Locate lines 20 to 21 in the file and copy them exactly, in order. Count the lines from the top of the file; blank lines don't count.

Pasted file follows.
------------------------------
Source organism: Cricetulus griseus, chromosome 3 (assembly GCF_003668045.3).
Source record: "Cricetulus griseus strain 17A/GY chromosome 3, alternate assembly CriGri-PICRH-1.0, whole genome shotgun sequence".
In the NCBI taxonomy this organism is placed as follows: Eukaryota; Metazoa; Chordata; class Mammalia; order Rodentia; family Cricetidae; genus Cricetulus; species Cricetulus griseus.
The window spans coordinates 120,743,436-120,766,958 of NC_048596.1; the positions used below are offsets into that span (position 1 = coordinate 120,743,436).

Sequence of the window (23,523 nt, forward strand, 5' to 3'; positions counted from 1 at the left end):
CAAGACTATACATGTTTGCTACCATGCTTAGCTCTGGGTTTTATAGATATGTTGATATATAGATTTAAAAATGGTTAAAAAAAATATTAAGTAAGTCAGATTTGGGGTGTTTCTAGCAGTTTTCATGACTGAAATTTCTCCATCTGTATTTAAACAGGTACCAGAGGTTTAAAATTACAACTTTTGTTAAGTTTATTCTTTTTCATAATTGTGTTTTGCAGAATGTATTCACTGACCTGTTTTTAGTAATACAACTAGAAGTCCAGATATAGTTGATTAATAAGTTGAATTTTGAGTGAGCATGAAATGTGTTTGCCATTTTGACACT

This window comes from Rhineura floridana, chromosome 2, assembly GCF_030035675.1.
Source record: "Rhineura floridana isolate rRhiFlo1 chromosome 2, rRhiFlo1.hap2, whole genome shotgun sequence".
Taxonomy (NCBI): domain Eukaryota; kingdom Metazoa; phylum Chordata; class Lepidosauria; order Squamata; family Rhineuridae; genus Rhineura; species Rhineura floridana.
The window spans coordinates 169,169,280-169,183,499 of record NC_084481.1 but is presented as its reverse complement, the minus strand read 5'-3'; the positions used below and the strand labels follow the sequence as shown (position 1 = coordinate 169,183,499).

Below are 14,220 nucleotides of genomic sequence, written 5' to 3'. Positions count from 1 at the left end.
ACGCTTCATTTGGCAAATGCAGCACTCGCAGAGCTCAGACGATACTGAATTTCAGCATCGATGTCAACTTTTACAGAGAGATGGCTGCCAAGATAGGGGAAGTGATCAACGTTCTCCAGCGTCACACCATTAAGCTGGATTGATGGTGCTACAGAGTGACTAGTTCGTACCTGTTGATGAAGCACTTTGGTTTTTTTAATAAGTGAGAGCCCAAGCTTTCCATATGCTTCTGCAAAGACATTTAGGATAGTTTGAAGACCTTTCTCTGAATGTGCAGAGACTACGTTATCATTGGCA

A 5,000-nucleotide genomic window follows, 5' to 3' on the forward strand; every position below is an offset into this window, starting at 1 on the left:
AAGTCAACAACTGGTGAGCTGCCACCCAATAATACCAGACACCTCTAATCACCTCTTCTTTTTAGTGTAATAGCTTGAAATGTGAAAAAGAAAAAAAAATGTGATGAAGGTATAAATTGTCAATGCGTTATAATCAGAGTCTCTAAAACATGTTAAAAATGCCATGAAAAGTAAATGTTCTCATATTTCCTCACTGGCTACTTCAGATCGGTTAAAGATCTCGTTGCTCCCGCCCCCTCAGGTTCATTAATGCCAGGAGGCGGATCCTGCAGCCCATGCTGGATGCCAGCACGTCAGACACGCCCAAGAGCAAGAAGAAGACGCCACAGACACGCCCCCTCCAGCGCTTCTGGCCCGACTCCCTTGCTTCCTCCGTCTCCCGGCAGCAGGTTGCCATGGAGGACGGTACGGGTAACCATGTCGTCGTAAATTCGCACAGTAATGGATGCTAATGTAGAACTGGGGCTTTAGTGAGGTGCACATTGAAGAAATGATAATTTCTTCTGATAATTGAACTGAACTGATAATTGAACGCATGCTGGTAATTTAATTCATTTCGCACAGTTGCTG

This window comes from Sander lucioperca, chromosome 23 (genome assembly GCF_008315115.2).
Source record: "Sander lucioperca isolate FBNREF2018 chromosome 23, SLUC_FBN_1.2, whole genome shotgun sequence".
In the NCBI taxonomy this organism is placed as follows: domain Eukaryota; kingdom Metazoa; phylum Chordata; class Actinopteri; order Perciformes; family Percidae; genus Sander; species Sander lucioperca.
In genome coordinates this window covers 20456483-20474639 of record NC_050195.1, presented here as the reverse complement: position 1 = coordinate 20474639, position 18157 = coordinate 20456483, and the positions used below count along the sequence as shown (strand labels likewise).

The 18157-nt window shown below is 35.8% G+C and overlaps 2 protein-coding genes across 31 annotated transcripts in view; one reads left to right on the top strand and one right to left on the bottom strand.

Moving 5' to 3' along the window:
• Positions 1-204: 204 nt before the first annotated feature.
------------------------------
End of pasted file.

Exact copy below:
Moving 5' to 3' along the window:
• Positions 1-204: 204 nt before the first annotated feature.